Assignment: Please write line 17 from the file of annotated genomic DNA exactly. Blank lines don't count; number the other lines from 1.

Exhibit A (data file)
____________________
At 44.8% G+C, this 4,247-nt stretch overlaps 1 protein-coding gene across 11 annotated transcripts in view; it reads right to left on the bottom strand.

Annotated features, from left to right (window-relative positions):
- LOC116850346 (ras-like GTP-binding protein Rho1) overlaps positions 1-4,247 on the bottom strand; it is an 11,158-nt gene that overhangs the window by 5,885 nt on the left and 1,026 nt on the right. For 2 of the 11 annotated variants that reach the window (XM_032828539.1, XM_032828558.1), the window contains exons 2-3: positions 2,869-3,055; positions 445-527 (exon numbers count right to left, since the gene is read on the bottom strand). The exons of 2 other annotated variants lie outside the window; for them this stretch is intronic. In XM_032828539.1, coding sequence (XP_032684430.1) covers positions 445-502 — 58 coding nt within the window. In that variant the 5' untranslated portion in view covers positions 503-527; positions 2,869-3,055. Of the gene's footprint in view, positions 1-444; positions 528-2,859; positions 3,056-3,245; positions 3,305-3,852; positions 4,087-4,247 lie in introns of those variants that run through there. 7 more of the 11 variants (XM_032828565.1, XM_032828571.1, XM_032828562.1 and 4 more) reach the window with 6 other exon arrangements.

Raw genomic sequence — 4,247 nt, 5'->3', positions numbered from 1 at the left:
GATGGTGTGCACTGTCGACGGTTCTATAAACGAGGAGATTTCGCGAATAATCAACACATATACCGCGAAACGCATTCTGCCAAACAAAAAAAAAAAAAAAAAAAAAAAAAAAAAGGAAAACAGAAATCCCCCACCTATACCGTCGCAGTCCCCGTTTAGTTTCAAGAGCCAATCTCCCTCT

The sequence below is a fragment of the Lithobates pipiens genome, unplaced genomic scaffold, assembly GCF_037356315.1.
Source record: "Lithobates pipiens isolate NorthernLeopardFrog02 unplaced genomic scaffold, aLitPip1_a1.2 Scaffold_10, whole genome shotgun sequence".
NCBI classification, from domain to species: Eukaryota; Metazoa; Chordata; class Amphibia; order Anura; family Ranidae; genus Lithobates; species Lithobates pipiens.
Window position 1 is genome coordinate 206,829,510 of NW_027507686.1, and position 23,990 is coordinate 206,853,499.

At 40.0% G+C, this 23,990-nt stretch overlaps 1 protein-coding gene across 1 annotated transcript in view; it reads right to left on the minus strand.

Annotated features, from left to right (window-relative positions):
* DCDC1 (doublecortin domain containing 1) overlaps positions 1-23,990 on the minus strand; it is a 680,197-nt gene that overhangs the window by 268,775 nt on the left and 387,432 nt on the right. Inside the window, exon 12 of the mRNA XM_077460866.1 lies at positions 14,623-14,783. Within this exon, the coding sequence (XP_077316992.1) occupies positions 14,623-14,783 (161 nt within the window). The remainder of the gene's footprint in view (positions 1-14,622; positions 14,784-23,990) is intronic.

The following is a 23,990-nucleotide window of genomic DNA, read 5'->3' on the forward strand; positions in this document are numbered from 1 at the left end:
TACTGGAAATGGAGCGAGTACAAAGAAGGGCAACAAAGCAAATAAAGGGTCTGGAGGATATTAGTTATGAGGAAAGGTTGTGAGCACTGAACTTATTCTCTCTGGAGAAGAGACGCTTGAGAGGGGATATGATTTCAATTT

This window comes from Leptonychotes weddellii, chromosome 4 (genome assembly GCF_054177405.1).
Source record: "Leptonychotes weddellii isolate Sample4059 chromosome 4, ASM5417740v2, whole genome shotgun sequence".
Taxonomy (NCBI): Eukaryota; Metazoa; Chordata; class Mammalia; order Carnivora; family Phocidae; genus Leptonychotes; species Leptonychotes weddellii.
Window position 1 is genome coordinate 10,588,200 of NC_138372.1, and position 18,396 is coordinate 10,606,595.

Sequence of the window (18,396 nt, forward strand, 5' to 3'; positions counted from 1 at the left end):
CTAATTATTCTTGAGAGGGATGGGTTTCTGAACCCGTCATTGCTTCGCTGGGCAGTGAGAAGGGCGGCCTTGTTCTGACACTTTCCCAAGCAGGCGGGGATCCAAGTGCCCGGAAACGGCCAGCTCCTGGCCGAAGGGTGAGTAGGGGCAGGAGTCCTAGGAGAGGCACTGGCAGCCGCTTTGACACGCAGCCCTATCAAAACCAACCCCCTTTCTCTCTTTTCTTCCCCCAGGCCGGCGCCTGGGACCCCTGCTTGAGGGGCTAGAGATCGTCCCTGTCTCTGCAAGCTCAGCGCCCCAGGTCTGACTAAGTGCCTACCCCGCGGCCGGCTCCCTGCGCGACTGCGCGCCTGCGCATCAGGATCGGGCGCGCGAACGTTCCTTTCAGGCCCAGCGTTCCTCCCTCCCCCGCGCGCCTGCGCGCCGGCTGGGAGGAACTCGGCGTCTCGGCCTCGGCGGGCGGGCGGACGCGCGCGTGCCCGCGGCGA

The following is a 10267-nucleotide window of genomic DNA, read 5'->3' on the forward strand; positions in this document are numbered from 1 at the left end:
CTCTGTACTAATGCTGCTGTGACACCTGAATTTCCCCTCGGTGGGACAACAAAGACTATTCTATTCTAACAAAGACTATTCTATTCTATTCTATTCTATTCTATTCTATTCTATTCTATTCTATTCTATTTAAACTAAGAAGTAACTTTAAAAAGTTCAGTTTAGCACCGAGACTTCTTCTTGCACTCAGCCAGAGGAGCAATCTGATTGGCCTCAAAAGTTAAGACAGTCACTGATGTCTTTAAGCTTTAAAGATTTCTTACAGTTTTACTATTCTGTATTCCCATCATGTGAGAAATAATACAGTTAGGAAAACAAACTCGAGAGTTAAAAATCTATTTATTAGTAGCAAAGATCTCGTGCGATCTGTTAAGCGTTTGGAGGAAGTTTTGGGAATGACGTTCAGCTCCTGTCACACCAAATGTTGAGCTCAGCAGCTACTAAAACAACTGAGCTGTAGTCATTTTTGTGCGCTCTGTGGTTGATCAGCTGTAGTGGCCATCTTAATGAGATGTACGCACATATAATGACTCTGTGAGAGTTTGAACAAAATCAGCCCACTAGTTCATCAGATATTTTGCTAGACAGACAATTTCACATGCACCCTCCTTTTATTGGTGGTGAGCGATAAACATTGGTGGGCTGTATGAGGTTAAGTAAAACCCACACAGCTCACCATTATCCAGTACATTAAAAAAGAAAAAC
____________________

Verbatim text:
Taxonomy (NCBI): Eukaryota; Metazoa; Chordata; class Mammalia; order Carnivora; family Phocidae; genus Leptonychotes; species Leptonychotes weddellii.